One Christmas she bought a basketball for the boys and hid it in the hay in the barn. The boys found it early. They played with it but hid it back in the hay so she wouldn’t know. They almost burst with excitement waiting for Christmas day. Sometimes they would go out, uncover the ball, and just look at it.
Once the bank threatened to repossess the two mules, Nell and Kate, because Mamma couldn’t pay the $200 note. Wilma went to the bank and arranged to make regular payments until the $200 debt was cleared. Later, after she was teaching, she bought the family a Model T car and a new Victrola and records. The siblings’ favorite song was “Blue Hawaii Waltz.”
When she would come back to the homeplace she and my Dad would go off and talk. My father hung on her every word. She insisted that he was bright and resourceful and handsome and had a great future. Dad said he did not know that until she told him. She said she was sure and Daddy believed her.
He worked at the farmers market in Raleigh, North Carolina, after high school, unloading farmers’ wagons and trucks for pennies and nickels. He had no career plans. Aunt Wilma insisted that he go to college, but Daddy didn’t know where to start to do that. So Aunt Wilma, who started teaching school even before she got her teaching certificate, investigated and got Dad enrolled at Mars Hill College in the mountains of western North Carolina. If Dad maintained a full time job as a cook in the school’s cafeteria, his tuition would be paid.
So Dad went to Mars Hill and worked in the kitchen of the cafeteria for two years without going back to the homeplace. The only spending money he had for those two years were the one dollar bills his sister Wilma always enclosed in her letters.
Wilma influenced all her brothers and sisters in positive ways. She co-signed a note at the bank that allowed Otis to buy his own farm. Louise became a teacher. So did Braxton. She helped Helen get a good job in Raleigh. She encouraged Harold to leave the homestead and strike out on his own.
Wilma was in contact with Daddy almost every week. He graduated college and got a job with GMAC. He traveled the state in a brand new company car, meeting with car dealers, repossessing cars from people who were behind in their payments, and making what to him was an enormous salary.
Wilma took on her youngest sibling, Willie Lee, as her prize project. She didn’t give anyone else the feeling that she thought less of them, but it was obvious that she saw something special in that young man. Every week as he finished high school she wrote, or called, to find out what he was doing. The most handsome of all the children and the smartest, Willie Lee was also his mother’s favorite. This was because he was her youngest but there was something more. He was personable and charming even though his mother was dour and angry about her hard life. Like Carl had done when he was alive, Willie Lee made her smile. She was so proud of him.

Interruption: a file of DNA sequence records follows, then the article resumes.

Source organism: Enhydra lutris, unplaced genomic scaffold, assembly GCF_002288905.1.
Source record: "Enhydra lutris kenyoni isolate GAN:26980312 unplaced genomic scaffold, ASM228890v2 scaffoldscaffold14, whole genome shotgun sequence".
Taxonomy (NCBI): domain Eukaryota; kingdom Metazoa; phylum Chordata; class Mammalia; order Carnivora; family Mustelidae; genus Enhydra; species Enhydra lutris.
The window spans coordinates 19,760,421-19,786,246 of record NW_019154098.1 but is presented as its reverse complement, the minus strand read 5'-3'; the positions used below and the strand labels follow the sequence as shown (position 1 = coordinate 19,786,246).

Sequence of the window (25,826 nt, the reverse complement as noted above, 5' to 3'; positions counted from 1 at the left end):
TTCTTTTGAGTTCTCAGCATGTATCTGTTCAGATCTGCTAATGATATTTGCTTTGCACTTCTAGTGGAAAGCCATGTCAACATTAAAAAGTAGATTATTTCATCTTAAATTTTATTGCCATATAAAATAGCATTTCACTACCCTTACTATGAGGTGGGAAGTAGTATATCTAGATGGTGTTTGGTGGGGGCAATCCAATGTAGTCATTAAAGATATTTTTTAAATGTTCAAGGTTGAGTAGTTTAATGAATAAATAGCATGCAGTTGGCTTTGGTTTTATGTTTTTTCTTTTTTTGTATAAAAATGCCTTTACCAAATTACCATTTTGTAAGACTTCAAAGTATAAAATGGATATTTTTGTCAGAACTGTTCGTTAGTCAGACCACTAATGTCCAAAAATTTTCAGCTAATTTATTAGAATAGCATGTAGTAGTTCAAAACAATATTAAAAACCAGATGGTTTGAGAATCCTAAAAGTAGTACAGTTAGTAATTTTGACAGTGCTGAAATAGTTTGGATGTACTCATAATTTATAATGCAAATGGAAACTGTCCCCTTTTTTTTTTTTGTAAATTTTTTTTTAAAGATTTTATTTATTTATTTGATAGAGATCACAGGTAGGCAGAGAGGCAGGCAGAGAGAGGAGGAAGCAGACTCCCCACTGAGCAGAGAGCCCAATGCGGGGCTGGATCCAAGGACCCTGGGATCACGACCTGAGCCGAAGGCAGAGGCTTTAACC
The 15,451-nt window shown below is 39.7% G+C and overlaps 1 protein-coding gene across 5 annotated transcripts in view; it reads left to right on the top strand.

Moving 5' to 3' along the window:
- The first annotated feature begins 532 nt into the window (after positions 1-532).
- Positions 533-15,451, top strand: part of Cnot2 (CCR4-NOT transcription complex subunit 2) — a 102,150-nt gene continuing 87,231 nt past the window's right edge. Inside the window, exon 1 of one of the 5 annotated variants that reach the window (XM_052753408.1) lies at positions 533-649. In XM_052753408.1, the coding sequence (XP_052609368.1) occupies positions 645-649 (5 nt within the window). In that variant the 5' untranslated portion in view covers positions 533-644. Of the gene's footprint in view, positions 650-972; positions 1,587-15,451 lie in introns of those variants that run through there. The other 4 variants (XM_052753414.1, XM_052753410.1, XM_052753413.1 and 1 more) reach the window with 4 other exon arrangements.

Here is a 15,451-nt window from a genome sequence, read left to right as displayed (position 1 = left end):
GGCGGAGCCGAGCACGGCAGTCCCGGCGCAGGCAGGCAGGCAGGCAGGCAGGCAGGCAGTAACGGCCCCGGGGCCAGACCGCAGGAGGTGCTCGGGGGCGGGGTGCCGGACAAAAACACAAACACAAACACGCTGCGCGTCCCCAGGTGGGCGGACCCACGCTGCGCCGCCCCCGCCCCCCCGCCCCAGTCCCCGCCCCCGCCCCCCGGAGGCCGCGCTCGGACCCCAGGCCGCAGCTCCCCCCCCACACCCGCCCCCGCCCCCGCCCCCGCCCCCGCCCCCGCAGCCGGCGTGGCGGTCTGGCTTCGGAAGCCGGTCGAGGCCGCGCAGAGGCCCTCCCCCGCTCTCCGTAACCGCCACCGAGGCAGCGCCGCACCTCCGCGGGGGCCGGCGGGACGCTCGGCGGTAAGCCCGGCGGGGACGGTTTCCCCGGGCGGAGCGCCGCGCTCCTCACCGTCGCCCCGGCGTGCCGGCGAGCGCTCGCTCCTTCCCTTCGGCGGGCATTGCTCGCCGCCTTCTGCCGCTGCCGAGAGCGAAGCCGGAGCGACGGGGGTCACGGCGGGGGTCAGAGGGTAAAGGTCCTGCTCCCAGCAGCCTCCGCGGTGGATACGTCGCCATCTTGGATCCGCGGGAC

When Willie Lee was finishing high school in the early l940s Daddy told his sister Wilma that he wanted to repay the kindness she had shown him by paying for Willie Lee’s education. He was making a good living at the time. Daddy went to the old homeplace where Willie Lee was living with Mamma Parker to tell him that he should go to whatever school he wanted because Daddy was going to pick up the bill. Mamma Parker was fixing supper when Daddy made the offer to Willie Lee at the kitchen table. She made no comment.
With GMAC my father by all accounts was quite the lady’s man, wearing tailor-made suits, as he traveled the state in his new cars. Asked about this years later his sister Louise just rolled her eyes when asked if Dad enjoyed the ladies as a young man. His sister Helen said that Dad was the most handsome man she had ever known.
Dad enjoyed his work, although it had its risks. Once he went to repossess a car owned by a couple of brothers. When they caught him quietly trying to push the car out of their driveway, they beat him and kicked him, splitting his lower lip. Another time Dad found a car he had to repossess sitting in the driveway of a house. A big man came to the door when Dad knocked. Dad told him what he had to do and the man said he’d kill Dad if he touched the car. The door was slammed shut in his face. Dad figured the man was bluffing, so he got in the car and drove it away.
Another time, near Aberdeen, North Carolina, he repossessed a car. As he was towing it back to the dealer, he happened upon two others cars that were on his list to repossess. So he went to a nearby farm and bought two lengths of chain and two iron pipes. He left the first repossessed car at the farmer’s house while he went and snatched the first of the second two. He brought it back to the farmer’s house, then went to get the third one. Back at the farmer’s house he lined the three cars up behind his own. He threaded the chain through the pipe so the cars did not rear-end each other. He slowly drove to Aberdeen and turned them over to Mr. Seymour, the Chevy dealer there. He was feeling sorta proud of himself for inventing a way to pull three cars at once. Seymour, however, yelled at him, “You half-witted nincompoop. Those last two cars are from two hard working farmers who I made arrangements with so they pay when their crops came in. Now it looks like I wasn’t good to my word.”